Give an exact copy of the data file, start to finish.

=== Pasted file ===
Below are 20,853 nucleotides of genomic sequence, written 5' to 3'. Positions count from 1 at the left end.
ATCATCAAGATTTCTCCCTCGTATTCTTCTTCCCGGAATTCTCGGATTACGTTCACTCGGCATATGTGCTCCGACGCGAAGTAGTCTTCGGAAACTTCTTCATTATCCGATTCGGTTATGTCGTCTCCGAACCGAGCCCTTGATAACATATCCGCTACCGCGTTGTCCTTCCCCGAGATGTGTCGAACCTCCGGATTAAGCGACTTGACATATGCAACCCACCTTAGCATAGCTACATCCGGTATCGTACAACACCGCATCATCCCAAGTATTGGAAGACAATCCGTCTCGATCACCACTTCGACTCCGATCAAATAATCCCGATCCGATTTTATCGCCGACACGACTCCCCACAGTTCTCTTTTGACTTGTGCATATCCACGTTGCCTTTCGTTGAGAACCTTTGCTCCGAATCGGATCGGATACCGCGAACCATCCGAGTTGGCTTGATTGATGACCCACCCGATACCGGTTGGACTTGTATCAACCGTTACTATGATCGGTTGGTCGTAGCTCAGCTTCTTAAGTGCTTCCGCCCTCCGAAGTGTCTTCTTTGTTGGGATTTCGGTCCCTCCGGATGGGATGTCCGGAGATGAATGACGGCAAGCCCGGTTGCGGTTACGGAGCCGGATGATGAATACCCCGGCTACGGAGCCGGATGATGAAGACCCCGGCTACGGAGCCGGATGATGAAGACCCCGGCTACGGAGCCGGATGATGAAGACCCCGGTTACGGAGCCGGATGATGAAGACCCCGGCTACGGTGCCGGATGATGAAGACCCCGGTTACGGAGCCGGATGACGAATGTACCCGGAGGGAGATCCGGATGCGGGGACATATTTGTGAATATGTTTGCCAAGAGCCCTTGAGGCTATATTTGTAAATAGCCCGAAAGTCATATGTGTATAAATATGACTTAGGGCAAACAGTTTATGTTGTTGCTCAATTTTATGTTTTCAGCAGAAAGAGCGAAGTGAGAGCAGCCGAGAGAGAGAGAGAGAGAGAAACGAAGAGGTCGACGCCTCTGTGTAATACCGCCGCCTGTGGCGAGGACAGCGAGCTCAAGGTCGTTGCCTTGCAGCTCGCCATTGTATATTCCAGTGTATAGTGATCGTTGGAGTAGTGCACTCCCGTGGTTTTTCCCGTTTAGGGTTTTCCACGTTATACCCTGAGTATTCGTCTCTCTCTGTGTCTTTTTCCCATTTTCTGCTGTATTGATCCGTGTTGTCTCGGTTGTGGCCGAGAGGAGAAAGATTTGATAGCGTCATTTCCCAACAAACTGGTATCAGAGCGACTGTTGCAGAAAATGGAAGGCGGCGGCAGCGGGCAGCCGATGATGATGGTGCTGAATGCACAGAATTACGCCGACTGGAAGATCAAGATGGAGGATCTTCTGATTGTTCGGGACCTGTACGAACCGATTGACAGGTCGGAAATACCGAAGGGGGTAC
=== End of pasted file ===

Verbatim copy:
Below are 20,853 nucleotides of genomic sequence, written 5' to 3'. Positions count from 1 at the left end.
ATCATCAAGATTTCTCCCTCGTATTCTTCTTCCCGGAATTCTCGGATTACGTTCACTCGGCATATGTGCTCCGACGCGAAGTAGTCTTCGGAAACTTCTTCATTATCCGATTCGGTTATGTCGTCTCCGAACCGAGCCCTTGATAACATATCCGCTACCGCGTTGTCCTTCCCCGAGATGTGTCGAACCTCCGGATTAAGCGACTTGACATATGCAACCCACCTTAGCATAGCTACATCCGGTATCGTACAACACCGCATCATCCCAAGTATTGGAAGACAATCCGTCTCGATCACCACTTCGACTCCGATCAAATAATCCCGATCCGATTTTATCGCCGACACGACTCCCCACAGTTCTCTTTTGACTTGTGCATATCCACGTTGCCTTTCGTTGAGAACCTTTGCTCCGAATCGGATCGGATACCGCGAACCATCCGAGTTGGCTTGATTGATGACCCACCCGATACCGGTTGGACTTGTATCAACCGTTACTATGATCGGTTGGTCGTAGCTCAGCTTCTTAAGTGCTTCCGCCCTCCGAAGTGTCTTCTTTGTTGGGATTTCGGTCCCTCCGGATGGGATGTCCGGAGATGAATGACGGCAAGCCCGGTTGCGGTTACGGAGCCGGATGATGAATACCCCGGCTACGGAGCCGGATGATGAAGACCCCGGCTACGGAGCCGGATGATGAAGACCCCGGCTACGGAGCCGGATGATGAAGACCCCGGTTACGGAGCCGGATGATGAAGACCCCGGCTACGGTGCCGGATGATGAAGACCCCGGTTACGGAGCCGGATGACGAATGTACCCGGAGGGAGATCCGGATGCGGGGACATATTTGTGAATATGTTTGCCAAGAGCCCTTGAGGCTATATTTGTAAATAGCCCGAAAGTCATATGTGTATAAATATGACTTAGGGCAAACAGTTTATGTTGTTGCTCAATTTTATGTTTTCAGCAGAAAGAGCGAAGTGAGAGCAGCCGAGAGAGAGAGAGAGAGAGAAACGAAGAGGTCGACGCCTCTGTGTAATACCGCCGCCTGTGGCGAGGACAGCGAGCTCAAGGTCGTTGCCTTGCAGCTCGCCATTGTATATTCCAGTGTATAGTGATCGTTGGAGTAGTGCACTCCCGTGGTTTTTCCCGTTTAGGGTTTTCCACGTTATACCCTGAGTATTCGTCTCTCTCTGTGTCTTTTTCCCATTTTCTGCTGTATTGATCCGTGTTGTCTCGGTTGTGGCCGAGAGGAGAAAGATTTGATAGCGTCATTTCCCAACAAACTGGTATCAGAGCGACTGTTGCAGAAAATGGAAGGCGGCGGCAGCGGGCAGCCGATGATGATGGTGCTGAATGCACAGAATTACGCCGACTGGAAGATCAAGATGGAGGATCTTCTGATTGTTCGGGACCTGTACGAACCGATTGACAGGTCGGAAATACCGAAGGGGGTAC